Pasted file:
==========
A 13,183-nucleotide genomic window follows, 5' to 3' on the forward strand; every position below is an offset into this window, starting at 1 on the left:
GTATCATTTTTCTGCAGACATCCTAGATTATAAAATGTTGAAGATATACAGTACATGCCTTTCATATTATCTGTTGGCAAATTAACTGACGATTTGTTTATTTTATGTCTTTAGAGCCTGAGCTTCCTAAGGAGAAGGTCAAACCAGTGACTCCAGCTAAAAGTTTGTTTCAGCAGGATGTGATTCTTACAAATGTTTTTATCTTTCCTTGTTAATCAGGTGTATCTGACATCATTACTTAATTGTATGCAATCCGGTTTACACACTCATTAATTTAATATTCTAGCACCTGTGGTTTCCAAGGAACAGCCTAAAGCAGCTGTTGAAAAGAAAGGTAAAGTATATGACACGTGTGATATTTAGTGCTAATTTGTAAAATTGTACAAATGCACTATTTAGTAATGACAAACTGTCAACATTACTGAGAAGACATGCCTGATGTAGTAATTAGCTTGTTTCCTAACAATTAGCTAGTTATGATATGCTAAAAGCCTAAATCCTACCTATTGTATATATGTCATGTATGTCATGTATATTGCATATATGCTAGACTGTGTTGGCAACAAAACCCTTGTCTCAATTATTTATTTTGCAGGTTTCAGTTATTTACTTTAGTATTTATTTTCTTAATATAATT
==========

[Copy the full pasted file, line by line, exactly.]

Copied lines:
A 13,183-nucleotide genomic window follows, 5' to 3' on the forward strand; every position below is an offset into this window, starting at 1 on the left:
GTATCATTTTTCTGCAGACATCCTAGATTATAAAATGTTGAAGATATACAGTACATGCCTTTCATATTATCTGTTGGCAAATTAACTGACGATTTGTTTATTTTATGTCTTTAGAGCCTGAGCTTCCTAAGGAGAAGGTCAAACCAGTGACTCCAGCTAAAAGTTTGTTTCAGCAGGATGTGATTCTTACAAATGTTTTTATCTTTCCTTGTTAATCAGGTGTATCTGACATCATTACTTAATTGTATGCAATCCGGTTTACACACTCATTAATTTAATATTCTAGCACCTGTGGTTTCCAAGGAACAGCCTAAAGCAGCTGTTGAAAAGAAAGGTAAAGTATATGACACGTGTGATATTTAGTGCTAATTTGTAAAATTGTACAAATGCACTATTTAGTAATGACAAACTGTCAACATTACTGAGAAGACATGCCTGATGTAGTAATTAGCTTGTTTCCTAACAATTAGCTAGTTATGATATGCTAAAAGCCTAAATCCTACCTATTGTATATATGTCATGTATGTCATGTATATTGCATATATGCTAGACTGTGTTGGCAACAAAACCCTTGTCTCAATTATTTATTTTGCAGGTTTCAGTTATTTACTTTAGTATTTATTTTCTTAATATAATT